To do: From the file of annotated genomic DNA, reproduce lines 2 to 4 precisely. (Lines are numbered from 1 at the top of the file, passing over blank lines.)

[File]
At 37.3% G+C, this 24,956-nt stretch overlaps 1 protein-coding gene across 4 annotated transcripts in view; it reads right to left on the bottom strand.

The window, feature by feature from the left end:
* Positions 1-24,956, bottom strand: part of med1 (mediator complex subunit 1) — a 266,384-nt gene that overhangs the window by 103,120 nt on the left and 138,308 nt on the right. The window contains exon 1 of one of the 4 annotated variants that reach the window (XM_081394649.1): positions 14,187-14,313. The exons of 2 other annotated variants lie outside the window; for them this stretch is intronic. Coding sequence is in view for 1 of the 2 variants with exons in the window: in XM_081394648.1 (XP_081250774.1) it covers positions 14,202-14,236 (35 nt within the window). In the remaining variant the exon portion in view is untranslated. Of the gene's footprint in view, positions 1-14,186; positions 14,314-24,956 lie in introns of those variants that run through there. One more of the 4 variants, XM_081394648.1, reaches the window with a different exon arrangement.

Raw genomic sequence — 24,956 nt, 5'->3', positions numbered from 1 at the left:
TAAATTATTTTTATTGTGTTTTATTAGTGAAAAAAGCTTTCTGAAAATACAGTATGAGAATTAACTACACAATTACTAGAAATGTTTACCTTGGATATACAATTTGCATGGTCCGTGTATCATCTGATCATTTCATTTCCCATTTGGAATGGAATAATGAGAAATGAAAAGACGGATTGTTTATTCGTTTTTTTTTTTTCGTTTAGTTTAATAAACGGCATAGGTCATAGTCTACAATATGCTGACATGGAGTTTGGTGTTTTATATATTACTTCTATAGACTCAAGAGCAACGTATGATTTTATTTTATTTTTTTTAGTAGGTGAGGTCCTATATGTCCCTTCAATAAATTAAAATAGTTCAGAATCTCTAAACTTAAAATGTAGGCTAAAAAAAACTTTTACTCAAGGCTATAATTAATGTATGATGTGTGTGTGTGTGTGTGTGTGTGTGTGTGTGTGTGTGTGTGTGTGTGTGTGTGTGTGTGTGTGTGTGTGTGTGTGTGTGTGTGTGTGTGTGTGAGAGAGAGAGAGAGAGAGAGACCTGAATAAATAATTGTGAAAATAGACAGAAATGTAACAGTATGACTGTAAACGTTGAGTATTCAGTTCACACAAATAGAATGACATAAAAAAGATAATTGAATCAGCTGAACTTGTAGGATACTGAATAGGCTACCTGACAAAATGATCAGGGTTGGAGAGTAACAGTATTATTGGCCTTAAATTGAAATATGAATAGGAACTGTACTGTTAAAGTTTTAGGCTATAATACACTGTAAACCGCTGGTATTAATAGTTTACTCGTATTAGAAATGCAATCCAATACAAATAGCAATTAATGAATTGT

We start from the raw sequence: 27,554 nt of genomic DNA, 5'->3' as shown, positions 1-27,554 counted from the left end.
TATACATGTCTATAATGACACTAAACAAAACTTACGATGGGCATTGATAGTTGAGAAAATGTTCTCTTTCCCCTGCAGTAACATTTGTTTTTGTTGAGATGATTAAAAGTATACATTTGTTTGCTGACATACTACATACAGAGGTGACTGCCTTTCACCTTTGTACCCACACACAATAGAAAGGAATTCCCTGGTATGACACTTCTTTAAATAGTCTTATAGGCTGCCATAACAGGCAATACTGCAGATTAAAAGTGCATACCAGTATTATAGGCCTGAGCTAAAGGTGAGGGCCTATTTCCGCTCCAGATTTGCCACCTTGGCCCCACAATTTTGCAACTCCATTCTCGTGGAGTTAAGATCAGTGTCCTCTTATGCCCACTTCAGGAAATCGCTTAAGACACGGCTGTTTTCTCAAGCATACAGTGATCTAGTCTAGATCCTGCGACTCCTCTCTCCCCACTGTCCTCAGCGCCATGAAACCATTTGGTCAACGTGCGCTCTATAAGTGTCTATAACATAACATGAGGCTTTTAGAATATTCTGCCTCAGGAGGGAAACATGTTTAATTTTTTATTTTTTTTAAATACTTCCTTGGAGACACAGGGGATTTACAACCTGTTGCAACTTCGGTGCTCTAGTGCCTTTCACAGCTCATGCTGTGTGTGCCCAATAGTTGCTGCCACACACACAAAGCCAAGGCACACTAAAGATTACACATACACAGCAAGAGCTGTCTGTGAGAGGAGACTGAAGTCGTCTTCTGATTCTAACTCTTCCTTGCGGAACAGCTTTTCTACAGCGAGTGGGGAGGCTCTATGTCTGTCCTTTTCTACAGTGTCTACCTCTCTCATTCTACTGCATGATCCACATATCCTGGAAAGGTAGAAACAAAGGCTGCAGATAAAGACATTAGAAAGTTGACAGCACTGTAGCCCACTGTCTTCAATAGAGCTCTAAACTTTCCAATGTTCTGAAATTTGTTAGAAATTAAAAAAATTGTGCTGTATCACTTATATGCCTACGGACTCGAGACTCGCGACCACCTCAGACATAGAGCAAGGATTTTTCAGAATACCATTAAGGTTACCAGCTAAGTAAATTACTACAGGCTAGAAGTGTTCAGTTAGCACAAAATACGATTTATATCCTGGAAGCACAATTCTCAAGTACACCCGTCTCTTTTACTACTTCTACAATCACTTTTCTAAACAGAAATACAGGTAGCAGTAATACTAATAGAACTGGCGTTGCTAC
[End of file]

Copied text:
The window, feature by feature from the left end:
* Positions 1-24,956, bottom strand: part of med1 (mediator complex subunit 1) — a 266,384-nt gene that overhangs the window by 103,120 nt on the left and 138,308 nt on the right. The window contains exon 1 of one of the 4 annotated variants that reach the window (XM_081394649.1): positions 14,187-14,313. The exons of 2 other annotated variants lie outside the window; for them this stretch is intronic. Coding sequence is in view for 1 of the 2 variants with exons in the window: in XM_081394648.1 (XP_081250774.1) it covers positions 14,202-14,236 (35 nt within the window). In the remaining variant the exon portion in view is untranslated. Of the gene's footprint in view, positions 1-14,186; positions 14,314-24,956 lie in introns of those variants that run through there. One more of the 4 variants, XM_081394648.1, reaches the window with a different exon arrangement.

Raw genomic sequence — 24,956 nt, 5'->3', positions numbered from 1 at the left: